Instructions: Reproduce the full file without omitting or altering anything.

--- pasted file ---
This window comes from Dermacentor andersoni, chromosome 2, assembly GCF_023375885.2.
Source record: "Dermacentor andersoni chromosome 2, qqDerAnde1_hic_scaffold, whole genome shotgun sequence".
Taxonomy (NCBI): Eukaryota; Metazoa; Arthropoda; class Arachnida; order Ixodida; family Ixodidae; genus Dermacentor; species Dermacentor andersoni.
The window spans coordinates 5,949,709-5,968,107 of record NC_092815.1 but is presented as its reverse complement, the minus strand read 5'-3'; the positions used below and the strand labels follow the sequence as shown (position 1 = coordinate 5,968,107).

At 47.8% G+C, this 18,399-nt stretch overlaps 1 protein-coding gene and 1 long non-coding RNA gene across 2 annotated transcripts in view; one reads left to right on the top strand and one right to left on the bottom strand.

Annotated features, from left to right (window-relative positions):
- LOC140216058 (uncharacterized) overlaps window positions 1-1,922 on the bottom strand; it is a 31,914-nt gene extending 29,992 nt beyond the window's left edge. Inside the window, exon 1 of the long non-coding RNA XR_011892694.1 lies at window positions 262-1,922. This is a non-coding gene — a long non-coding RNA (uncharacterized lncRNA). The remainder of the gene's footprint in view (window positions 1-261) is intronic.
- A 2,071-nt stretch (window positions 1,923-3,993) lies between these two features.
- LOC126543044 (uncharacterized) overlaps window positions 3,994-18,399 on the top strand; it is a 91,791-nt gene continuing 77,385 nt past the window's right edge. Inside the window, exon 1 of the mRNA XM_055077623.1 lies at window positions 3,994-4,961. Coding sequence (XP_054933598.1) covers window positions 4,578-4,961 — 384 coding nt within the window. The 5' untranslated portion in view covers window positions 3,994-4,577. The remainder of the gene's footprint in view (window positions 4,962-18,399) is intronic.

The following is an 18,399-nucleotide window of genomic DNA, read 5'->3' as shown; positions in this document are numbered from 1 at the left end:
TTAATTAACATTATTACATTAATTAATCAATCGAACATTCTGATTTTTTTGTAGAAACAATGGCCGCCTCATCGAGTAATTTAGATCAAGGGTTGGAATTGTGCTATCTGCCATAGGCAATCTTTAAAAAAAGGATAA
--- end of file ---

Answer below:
This window comes from Dermacentor andersoni, chromosome 2, assembly GCF_023375885.2.
Source record: "Dermacentor andersoni chromosome 2, qqDerAnde1_hic_scaffold, whole genome shotgun sequence".
Taxonomy (NCBI): Eukaryota; Metazoa; Arthropoda; class Arachnida; order Ixodida; family Ixodidae; genus Dermacentor; species Dermacentor andersoni.
The window spans coordinates 5,949,709-5,968,107 of record NC_092815.1 but is presented as its reverse complement, the minus strand read 5'-3'; the positions used below and the strand labels follow the sequence as shown (position 1 = coordinate 5,968,107).

At 47.8% G+C, this 18,399-nt stretch overlaps 1 protein-coding gene and 1 long non-coding RNA gene across 2 annotated transcripts in view; one reads left to right on the top strand and one right to left on the bottom strand.

Annotated features, from left to right (window-relative positions):
- LOC140216058 (uncharacterized) overlaps window positions 1-1,922 on the bottom strand; it is a 31,914-nt gene extending 29,992 nt beyond the window's left edge. Inside the window, exon 1 of the long non-coding RNA XR_011892694.1 lies at window positions 262-1,922. This is a non-coding gene — a long non-coding RNA (uncharacterized lncRNA). The remainder of the gene's footprint in view (window positions 1-261) is intronic.
- A 2,071-nt stretch (window positions 1,923-3,993) lies between these two features.
- LOC126543044 (uncharacterized) overlaps window positions 3,994-18,399 on the top strand; it is a 91,791-nt gene continuing 77,385 nt past the window's right edge. Inside the window, exon 1 of the mRNA XM_055077623.1 lies at window positions 3,994-4,961. Coding sequence (XP_054933598.1) covers window positions 4,578-4,961 — 384 coding nt within the window. The 5' untranslated portion in view covers window positions 3,994-4,577. The remainder of the gene's footprint in view (window positions 4,962-18,399) is intronic.

The following is an 18,399-nucleotide window of genomic DNA, read 5'->3' as shown; positions in this document are numbered from 1 at the left end:
TTAATTAACATTATTACATTAATTAATCAATCGAACATTCTGATTTTTTTGTAGAAACAATGGCCGCCTCATCGAGTAATTTAGATCAAGGGTTGGAATTGTGCTATCTGCCATAGGCAATCTTTAAAAAAAGGATAA